• Beautiful aromas can be therapeutic
  • Raw cannabis can be juiced or added to a smoothie – cannabinoid acids (cannabinoids before they are heated and activated) have medicinal properties too

Cons of cannabis flower

  • Not always potent enough for patients who require intensive treatment
  • Smoking cannabis poses its own health risks. Vaping is safer, but equipment can be pricey
  • While cannabis flower can be used to make edibles, this process is complex
  • If not stored correctly, bud can become moldy

Advantages and disadvantages of medical cannabis concentrates

Concentrates are powerful but often expensive, so it’s important – but not always easy – to find a top-of-the-range product. Because it’s so costly to extract high quantities of the most useful cannabinoids, patients can find it a struggle to settle on a concentrate that suits their needs and works consistently.

There are different kinds of cannabis concentrates available, but all can be split into two groups: isolate concentrates and full-extract concentrates. CBD-isolate and THC-isolate concentrates are manufactured by separating out the necessary cannabinoid from the rest of the extract. As expected, full-extract concentrates feature all the compounds in a strain.

It’s no coincidence that cannabis concentrates have that name – these products condense the extracts into wax, shatter or crystals and are much more potent than any cannabis flower. For example, the strongest high-THC strains contain around 20 to 25 percent THC; some THC-isolate crystal products are 99% pure THC.

But there are problems with concentrates. The manufacturing of them is critical – it’s essential that the plants used are grown pesticide-free, and that a high-quality extraction method is used so that heavy metals and toxins do not accumulate into the extract. As a lot of plant matter is used to make a concentrate, sketchy production techniques can pose health risks. Therefore, only purchase concentrates from reputable brands and vendors.

The toxins that may be found in relatively high quantities in concentrates affect patients with damaged immune systems more than most, as they cannot clear them out so easily. To avoid this problem, buy concentrates made with organically-grown cannabis and that have been tested (with the results made available) by a third-party laboratory.

With the range of concentrates on the market, selecting the perfect product is sometimes tricky. Both THC and CBD are therapeutic, as are the hundreds of other cannabinoids, hence why full-extract concentrates tend to be preferred over isolates – they bring out the ‘entourage effect’. However, a pure THC-isolate concentrate could be too psychoactive for many users.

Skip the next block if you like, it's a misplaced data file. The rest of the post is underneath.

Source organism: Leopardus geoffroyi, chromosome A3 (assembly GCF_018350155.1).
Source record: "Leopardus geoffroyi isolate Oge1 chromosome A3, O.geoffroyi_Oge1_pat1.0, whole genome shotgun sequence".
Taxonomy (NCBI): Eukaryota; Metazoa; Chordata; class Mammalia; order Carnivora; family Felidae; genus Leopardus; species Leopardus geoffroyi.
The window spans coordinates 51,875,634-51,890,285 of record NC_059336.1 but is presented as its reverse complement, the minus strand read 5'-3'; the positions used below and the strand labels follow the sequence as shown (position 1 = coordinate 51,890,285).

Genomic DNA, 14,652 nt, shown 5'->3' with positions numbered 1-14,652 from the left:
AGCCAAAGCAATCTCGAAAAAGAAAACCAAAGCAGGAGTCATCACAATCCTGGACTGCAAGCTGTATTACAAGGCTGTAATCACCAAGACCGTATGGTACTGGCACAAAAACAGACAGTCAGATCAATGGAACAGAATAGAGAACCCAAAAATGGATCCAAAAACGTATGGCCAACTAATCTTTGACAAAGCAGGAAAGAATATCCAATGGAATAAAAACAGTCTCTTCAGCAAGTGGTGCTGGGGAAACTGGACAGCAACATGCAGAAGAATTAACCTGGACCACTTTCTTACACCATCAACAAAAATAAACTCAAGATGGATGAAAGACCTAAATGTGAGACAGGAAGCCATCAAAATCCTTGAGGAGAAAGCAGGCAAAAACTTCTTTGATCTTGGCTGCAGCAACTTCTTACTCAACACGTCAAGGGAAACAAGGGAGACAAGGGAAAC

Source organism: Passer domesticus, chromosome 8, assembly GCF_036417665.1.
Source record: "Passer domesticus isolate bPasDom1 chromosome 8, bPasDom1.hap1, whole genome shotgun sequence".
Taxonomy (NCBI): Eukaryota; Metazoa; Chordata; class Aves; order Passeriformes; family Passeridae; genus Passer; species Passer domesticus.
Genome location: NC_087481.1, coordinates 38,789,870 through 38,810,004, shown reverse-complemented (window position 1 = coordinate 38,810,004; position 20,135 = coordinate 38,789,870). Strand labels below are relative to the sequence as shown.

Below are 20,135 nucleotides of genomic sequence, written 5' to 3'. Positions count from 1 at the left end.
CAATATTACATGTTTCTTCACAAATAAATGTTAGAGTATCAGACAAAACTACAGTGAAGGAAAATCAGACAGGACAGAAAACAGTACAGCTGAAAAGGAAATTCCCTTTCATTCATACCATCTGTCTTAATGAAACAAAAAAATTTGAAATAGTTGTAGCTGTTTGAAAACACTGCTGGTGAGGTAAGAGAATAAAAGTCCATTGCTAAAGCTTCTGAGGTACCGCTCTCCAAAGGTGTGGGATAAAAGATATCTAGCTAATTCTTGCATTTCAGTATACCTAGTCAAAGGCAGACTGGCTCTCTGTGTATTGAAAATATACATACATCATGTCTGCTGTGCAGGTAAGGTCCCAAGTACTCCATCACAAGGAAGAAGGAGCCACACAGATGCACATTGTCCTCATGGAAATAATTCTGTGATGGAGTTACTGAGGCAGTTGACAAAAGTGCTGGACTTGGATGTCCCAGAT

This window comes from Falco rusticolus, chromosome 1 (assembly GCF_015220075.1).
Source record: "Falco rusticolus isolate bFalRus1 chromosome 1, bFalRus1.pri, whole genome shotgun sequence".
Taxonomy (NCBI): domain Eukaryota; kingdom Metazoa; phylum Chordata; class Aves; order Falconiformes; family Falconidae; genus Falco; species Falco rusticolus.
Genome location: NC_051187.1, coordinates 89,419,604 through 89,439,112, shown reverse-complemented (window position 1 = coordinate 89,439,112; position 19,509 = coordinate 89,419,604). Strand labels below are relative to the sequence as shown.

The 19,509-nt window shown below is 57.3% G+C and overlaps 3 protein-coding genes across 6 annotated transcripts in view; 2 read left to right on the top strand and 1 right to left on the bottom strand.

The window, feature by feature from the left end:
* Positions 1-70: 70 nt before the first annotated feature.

For users who may have to take a drugs test at work, CBD-isolate concentrates are the only viable choice, as a full-extract product will saturate the body with too much THC. Interestingly, some companies are making isolated concentrates (both CBD and THC), and then adding specific terpenes and essential oils back in, amplifying the effects through the back door.

Let’s evaluate the pros and cons of cannabis concentrates.

Pros of cannabis concentrates

  • Extra potency is brilliant for patients who require intense treatment
  • Can administer large doses quickly
  • Strong, near-instantaneous relief
  • Some concentrates (i.e. wax) can be consumed orally
  • Cleaner and purer to inhale than flower
  • No need to purchase vaporizing equipment (however, some vapes are compatible with concentrates)

Cons of cannabis concentrates

  • Much more expensive
  • Intense processing method can exclude some therapeutic compounds from the extract
  • If not lab-tested, products may contain traces of solvents
  • Some concentrates are more effective than others
  • Often contain pesticides

Do you have experience with cannabis flower or concentrates, or do you know somebody who has? If so, consider offering your thoughts in the comments below!

1 thought on “Cannabis flower and concentrates – we assess their pros and cons

  1. It sure is interesting to know that cannabis and THC concentrate help enhance muscle-relaxing properties in our bodies which in turn would make us less stressed. I’ve recently been diagnosed with anxiety disorder which makes me very tensed and stressed. Every time I get an anxiety attack, I have lower back pain and muscle issues. That is why I am looking for THC concentrates to help me relieve the pain. I’ll be sure to ask my doctor about the medicinal benefits of THC.